Jules is the baby Mardi Johnson thought she’d never have.
But there he was, all hers to love.
The 38-year-old world’s was rocked when a potential deadly brain tumor was discovered at the back of her then-18-month-old’s brain on January 30.
“I honestly didn’t think I could have kids,” the Kettering resident told me. “I have him and I feel like, ‘Oh God, you’re going to take him from me. You wait all this time to give me what I’ve been wanting for a long time and then you going to take him from me that quick.'”
Mardi, a dental hygienist, said Jules just wasn’t acting himself in the weeks that lead to the cancer diagnosis.
“He had some intermittent vomiting. It was mostly at night and a few times during the day. It wasn’t real regular. Just real sporadic,” she said. “I was taking him back and forth to the pediatrician and he was like ‘I think it is just allergies. The sinus drainage in his stomach causing his stomach to be irritated.'”
Jules eventually developed swelling in his left eye. The doctor gave his mom a cream to treat it. She knew that wouldn’t be enough.
“The next day, the babysitter said he slept all day,” Mardi recalled. “I decide I need to find out what is going on with my baby.”
She rushed Jules to Dayton Children’s Hospital.
A Medulloblastoma tumor was diagnosed.
For six hours and 15 minutes, Dayton Children’s Dr. Laurence Kleiner operated to remove Jules’ tumor. It blocked his spinal fluid, causing hydrocephalus (water on the brain).
Mardi considers Kleiner a Godsend.
Kleiner urged mother’s to trust their instincts.
“Mom is always right. You learn that in pediatrics,” Kleiner, a neurosurgeon said. “She says there is a problem, there is a problem.”
After leukemia, Kleiner said a brain tumor is are second most common cancer in children. Symptoms can include headaches, crossed eyes, nausea, vomiting, sunset eyes (low pupils), drowsiness and bulging in the soft spot.
Medulloblastoma is a fast-growing, high-grade tumor according to the American Brain Tumor Association.
It was particularly “nasty” when Kleiner started his career 34 years ago.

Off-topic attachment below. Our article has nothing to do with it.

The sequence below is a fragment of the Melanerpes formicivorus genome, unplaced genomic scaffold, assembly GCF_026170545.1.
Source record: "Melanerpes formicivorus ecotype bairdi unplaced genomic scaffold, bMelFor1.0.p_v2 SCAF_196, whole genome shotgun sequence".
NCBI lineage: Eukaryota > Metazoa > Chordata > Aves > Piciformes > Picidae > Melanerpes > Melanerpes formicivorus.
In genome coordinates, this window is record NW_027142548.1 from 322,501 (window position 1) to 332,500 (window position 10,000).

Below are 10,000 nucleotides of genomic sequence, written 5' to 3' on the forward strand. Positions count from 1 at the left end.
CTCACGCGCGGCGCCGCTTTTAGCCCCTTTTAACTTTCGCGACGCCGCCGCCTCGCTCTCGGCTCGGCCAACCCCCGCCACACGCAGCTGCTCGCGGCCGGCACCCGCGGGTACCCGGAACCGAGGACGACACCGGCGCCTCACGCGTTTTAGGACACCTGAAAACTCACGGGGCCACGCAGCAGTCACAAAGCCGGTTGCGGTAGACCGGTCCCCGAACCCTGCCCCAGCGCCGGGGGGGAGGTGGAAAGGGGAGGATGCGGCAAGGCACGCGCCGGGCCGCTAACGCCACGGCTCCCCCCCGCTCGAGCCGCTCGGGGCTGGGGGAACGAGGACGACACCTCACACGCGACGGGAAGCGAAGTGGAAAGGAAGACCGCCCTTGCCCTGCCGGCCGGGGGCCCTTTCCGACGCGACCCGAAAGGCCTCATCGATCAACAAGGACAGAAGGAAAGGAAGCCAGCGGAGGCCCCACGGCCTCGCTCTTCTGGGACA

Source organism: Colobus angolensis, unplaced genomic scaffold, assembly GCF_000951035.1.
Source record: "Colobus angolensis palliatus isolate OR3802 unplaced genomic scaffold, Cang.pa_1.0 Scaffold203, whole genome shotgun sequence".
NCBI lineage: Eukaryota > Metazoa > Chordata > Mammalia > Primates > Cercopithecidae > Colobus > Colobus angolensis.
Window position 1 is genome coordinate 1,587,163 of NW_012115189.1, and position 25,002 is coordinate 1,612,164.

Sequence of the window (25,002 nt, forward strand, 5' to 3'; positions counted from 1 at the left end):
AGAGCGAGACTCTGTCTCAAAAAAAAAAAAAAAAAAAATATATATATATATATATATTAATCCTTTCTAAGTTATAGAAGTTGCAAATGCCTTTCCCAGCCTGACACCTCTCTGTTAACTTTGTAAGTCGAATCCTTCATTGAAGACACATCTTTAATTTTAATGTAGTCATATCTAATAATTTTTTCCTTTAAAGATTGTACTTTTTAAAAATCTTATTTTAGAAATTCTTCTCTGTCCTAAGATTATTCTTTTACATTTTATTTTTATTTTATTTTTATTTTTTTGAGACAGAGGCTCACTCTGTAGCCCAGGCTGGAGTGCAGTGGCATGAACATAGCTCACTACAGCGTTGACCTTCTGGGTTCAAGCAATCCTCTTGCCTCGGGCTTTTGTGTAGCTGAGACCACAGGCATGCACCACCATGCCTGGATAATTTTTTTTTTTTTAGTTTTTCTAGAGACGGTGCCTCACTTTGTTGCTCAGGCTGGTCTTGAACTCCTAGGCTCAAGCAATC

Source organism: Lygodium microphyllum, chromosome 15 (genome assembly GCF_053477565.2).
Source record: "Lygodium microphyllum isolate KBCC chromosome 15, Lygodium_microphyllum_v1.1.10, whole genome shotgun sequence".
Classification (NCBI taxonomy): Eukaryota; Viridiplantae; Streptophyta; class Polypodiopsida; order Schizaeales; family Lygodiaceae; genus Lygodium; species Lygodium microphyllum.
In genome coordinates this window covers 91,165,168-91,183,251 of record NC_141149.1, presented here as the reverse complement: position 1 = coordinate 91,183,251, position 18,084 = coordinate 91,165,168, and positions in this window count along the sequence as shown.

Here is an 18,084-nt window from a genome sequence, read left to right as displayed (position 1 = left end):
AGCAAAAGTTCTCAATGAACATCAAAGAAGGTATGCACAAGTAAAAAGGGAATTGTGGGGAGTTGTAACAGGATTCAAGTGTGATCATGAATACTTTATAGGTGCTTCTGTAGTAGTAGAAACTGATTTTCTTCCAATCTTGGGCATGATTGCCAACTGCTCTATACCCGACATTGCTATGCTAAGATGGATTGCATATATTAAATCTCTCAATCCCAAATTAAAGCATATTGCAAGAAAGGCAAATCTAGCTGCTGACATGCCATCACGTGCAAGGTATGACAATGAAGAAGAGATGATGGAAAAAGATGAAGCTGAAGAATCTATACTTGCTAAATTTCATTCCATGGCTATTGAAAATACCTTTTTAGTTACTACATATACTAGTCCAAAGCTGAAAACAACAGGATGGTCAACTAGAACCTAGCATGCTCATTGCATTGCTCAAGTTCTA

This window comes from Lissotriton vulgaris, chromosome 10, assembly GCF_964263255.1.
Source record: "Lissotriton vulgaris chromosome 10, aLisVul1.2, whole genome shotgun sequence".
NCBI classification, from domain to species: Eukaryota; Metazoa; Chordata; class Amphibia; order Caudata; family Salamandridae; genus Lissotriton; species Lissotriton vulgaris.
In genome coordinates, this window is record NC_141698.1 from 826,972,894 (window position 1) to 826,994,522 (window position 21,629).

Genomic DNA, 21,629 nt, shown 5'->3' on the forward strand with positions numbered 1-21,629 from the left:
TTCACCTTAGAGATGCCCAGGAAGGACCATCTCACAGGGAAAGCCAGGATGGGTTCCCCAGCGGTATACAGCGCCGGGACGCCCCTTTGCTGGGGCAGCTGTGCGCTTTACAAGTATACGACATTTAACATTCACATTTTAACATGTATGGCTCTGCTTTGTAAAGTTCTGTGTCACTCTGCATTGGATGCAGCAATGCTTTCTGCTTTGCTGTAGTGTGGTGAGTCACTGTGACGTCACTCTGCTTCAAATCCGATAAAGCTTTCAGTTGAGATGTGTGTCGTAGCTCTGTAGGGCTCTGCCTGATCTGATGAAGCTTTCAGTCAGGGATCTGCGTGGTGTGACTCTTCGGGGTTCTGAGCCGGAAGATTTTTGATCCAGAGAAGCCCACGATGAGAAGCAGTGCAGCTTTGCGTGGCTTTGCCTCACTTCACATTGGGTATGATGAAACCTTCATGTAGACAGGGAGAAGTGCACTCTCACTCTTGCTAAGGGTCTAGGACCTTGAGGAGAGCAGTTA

“We use to give nine different types of chemotherapy (drugs),” Kleiner said. “We were throwing everything at these tumors because the prognosis was so horrible.”
Today, 70 to 80 percent 0f children with average-risk medulloblastoma are alive and disease free at least five years after the diagnosis, the association says.
They are far from out of harm’s way when cancer free.
Developmental delays, cancer and other health issues are concerns years after treatment, and patients require ongoing testing.
Today’s treatment typical involves surgery, chemotherapy and radiation for children older than age 4 due to the developmental delays it can cause.
“Those effect can sometime occur 15 to 20 years out,” Kleiner said. “The good thing is we are having kids with medulloblastoma who do live 15 to 20 years out.”
Jules, who recently turned 2 years old, has already undergone several rounds of chemotherapy.
Community activist and promoter Tommy Owens, Jules’ godfather, said the toddler and his mom can teach lessons about faith and courage.
Jules has been a trooper through an ordeal that many adults can not imagine, Owens told me.
Mardi has seen her world turned on its head. The Arkansas-native took a leave from her job to care for Jules as he battles cancer.
“This is a strong woman,” Owens said of Mardi, whom he considers a sister.
A co-worker has established a GoFundme account to support Mardi and her son.
Marlon Shackelford, a community activist like Owens, said that Mardi, a Dayton area resident of a dozen years, is more than worthy of the community’s help.
She has donated hundreds of hours to vulnerable youth, and to programs such as the now-defunct Dayton Urban League, Street Souljahz and Family Affair “Biggest Talent Show in the Midwest,” he said.
“I work with a lot of women who say they work with kids, but I promise you, they ain’t got the heart,” he said. “You’ve got to have a heart for this.”
Shackelford said that likewise, Jules has the spirit to make the world a brighter place.